Carotid Artery Atherosclerosis in Patients with Active Rheumatoid Arthritis: Predictors of Plaque Occurrence and Progression Over 24 Weeks



Janet E. Pope1, *, Tatiana Nevskaya1, Lillian Barra1, Grace Parraga2
1 Schulich School of Medicine & Dentistry, Western University, Rheumatology, St. Joseph's Hospital 268 Grosvenor Street London, Ontario, N6A 4V2, Canada
2 Schulich School of Medicine & Dentistry, Western University, Robarts Research Institute,1151 Richmond St. N., London, Ontario, N6A 5B7, Canada


Article Metrics

CrossRef Citations:
4
Total Statistics:

Full-Text HTML Views: 503
Abstract HTML Views: 329
PDF Downloads: 85
ePub Downloads: 51
Total Views/Downloads: 968
Unique Statistics:

Full-Text HTML Views: 284
Abstract HTML Views: 179
PDF Downloads: 70
ePub Downloads: 46
Total Views/Downloads: 579



© Pope et al.; Licensee Bentham Open

open-access license: This is an open access article licensed under the terms of the Creative Commons Attribution-Non-Commercial 4.0 International Public License (CC BY-NC 4.0) (https://creativecommons.org/licenses/by-nc/4.0/legalcode), which permits unrestricted, non-commercial use, distribution and reproduction in any medium, provided the work is properly cited.

* Address correspondence to this author at the Schulich School of Medicine & Dentistry, Western University, Rheumatology, St. Joseph's Hospital 268 Grosvenor Street London, Ontario, N6A 4V2, Canada; Tel: +519-646-6332; Fax: +519-646-6334; E-mail: janet.pope@sjhc.london.on.ca


Abstract

Introduction:

This study evaluated the prevalence and progression of subclinical carotid artery atherosclerosis in active rheumatoid arthritis (RA).

Methods:

Carotid arteries of RA patients were scanned using 3D ultrasound at baseline and 24 weeks for total plaque area, vessel wall volume, and intima-media thickness (IMT), as well as arterial stiffness measured using pulse wave velocity. Variables related to inflammation, lipids and cardiovascular (CV) risk were assessed for associations with plaque progression. Of 195 screened patients, 31 met inclusion criteria (66 Swollen joint count (SJC) plus 68 Tender joint count (TJC)≥8 OR SJC plus TJC≥4 with elevated acute phase reactants) and were enrolled (27 female; mean age 59.3±9.8years). Patients using lipid lowering drugs and uncontrolled comorbidities were excluded.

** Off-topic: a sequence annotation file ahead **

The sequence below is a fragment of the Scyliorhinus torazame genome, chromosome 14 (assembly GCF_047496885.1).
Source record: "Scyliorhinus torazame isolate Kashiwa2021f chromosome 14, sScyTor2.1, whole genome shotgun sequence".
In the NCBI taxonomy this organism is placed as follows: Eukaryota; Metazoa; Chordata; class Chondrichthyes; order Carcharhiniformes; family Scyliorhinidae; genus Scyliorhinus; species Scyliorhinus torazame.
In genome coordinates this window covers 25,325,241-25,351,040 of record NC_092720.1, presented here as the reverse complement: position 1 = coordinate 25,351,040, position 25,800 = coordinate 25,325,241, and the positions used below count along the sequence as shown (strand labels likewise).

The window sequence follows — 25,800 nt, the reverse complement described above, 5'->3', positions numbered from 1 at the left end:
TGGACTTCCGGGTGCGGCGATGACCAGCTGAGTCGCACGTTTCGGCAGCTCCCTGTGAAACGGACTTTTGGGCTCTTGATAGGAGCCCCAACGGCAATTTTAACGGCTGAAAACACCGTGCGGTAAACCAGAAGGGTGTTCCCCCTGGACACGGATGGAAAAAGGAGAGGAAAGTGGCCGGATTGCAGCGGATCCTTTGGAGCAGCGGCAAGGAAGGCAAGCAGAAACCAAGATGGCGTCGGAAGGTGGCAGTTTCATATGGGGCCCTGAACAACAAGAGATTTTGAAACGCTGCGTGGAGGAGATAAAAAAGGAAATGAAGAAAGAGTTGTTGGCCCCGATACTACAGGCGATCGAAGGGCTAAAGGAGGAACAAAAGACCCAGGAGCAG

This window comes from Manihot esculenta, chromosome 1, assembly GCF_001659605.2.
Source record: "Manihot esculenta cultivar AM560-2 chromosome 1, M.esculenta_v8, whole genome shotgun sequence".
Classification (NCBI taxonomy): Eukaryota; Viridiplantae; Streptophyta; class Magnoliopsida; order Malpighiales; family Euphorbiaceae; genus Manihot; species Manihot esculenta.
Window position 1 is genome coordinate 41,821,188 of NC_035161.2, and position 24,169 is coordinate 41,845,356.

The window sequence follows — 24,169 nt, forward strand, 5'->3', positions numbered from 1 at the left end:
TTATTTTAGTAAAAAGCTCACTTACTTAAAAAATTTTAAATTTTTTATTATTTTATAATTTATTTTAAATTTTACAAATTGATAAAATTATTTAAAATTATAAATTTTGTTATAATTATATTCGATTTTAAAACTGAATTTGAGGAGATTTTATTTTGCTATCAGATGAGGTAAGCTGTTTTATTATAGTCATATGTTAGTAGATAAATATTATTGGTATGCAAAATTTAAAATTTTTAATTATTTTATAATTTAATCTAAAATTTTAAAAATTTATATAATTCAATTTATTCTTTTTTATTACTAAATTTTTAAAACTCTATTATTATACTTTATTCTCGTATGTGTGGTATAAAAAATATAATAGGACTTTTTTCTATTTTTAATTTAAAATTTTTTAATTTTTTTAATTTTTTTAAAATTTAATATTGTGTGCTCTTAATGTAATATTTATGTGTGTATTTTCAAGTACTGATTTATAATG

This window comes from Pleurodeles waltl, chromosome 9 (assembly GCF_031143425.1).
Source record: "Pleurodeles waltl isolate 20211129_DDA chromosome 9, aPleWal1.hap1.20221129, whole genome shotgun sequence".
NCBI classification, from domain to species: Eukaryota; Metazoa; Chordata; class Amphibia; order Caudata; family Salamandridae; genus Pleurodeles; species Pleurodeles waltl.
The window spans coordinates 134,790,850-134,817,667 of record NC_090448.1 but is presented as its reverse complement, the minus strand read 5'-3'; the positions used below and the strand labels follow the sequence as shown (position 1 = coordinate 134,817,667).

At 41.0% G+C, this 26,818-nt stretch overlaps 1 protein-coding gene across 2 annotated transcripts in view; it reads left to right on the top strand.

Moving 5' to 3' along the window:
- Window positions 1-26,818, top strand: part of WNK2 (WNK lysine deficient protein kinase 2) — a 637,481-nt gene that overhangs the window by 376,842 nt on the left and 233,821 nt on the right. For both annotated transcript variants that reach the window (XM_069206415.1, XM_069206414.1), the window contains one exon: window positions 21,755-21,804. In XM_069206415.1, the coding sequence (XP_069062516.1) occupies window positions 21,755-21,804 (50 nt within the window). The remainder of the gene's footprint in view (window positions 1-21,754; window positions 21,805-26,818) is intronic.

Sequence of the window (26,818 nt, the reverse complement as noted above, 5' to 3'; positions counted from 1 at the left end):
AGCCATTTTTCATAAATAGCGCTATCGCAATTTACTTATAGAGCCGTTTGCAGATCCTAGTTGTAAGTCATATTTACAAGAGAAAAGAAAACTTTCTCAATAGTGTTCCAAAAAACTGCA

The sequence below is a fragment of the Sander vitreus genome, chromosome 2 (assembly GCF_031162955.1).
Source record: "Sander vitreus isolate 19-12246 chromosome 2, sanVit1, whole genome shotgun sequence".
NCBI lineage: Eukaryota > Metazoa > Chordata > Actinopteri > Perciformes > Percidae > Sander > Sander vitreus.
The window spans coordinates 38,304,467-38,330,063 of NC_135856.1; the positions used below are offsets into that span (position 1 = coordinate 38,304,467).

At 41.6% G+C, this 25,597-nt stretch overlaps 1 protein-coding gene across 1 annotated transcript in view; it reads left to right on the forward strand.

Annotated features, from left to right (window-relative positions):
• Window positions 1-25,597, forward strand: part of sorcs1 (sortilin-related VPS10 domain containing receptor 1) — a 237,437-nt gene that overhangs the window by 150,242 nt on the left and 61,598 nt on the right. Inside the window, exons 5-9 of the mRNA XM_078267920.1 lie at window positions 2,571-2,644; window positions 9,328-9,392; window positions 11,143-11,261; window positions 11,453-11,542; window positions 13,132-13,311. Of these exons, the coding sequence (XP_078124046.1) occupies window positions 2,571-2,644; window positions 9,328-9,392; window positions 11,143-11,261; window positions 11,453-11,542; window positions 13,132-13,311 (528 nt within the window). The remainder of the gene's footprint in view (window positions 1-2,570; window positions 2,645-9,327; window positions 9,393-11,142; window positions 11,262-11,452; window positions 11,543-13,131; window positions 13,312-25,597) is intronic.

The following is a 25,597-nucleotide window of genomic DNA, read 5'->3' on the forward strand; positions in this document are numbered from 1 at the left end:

Results:

Atherosclerotic plaque occurred in 35% and arterial wall hypertrophy (IMT≥0.6mm) in 86% of patients. Most (68%) had an abnormal lipid profile characterized by reduced HDL and/or increased total cholesterol/HDL index, which was adversely affected by disease activity. Stepwise binary logistic regression analysis showed that Framingham risk score (OR=1.155, 95%CI:1.002-1.332, p=0.046) and ESR (OR=1.148, 95%CI:1.015-1.299, p=0.028) predicted plaque burden most strongly. Plaque progression was significantly associated with baseline higher hsCRP, ESR, and heavy smoking, but only hsCRP predicted plaque growth in multivariate regression analysis (p=0.004); and hsCRP was related to higher disease activity (r=0.443, p=0.016), LDL (r=0.544, p=0.007), and smoking (r=0.384, p=0.04).

Conclusion:

RA-related inflammation contributed to augmented CV burden in RA and might mediate its effect on atherosclerosis through hsCRP and modulation of the traditional CV risk factors, such as dyslipidemia.

Keywords: Atherosclerosis, Cardiovascular disease, Carotid plaque progression, Rheumatoid arthritis.
Keymessages:
  1. Active rheumatoid arthritis (RA) with long disease duration had a high prevalence of an abnormal lipid bloodprofile, atherosclerotic plaque and carotid artery wall thickness.
  2. Both traditional CV risk factors and inflammatory disease activity were associated with atherosclerotic burden at baseline and their effects might be interrelated: disease activity had a negative impact on lipid blood profile.
  3. High-sensitivity CRP serum level was the only significant risk marker for growing atherosclerotic plaque, as measured by 3D ultrasound for total plaque area over 6 months, after adjustment for other covariates.
  4. The combined effect of traditional cardiovascular risk factors in RA assessed by Framingham risk score failed to predict the high atherosclerotic burden in a quarter of patients; 1.5 multiplication factor recommended for RA patients did not improve risk estimation.
.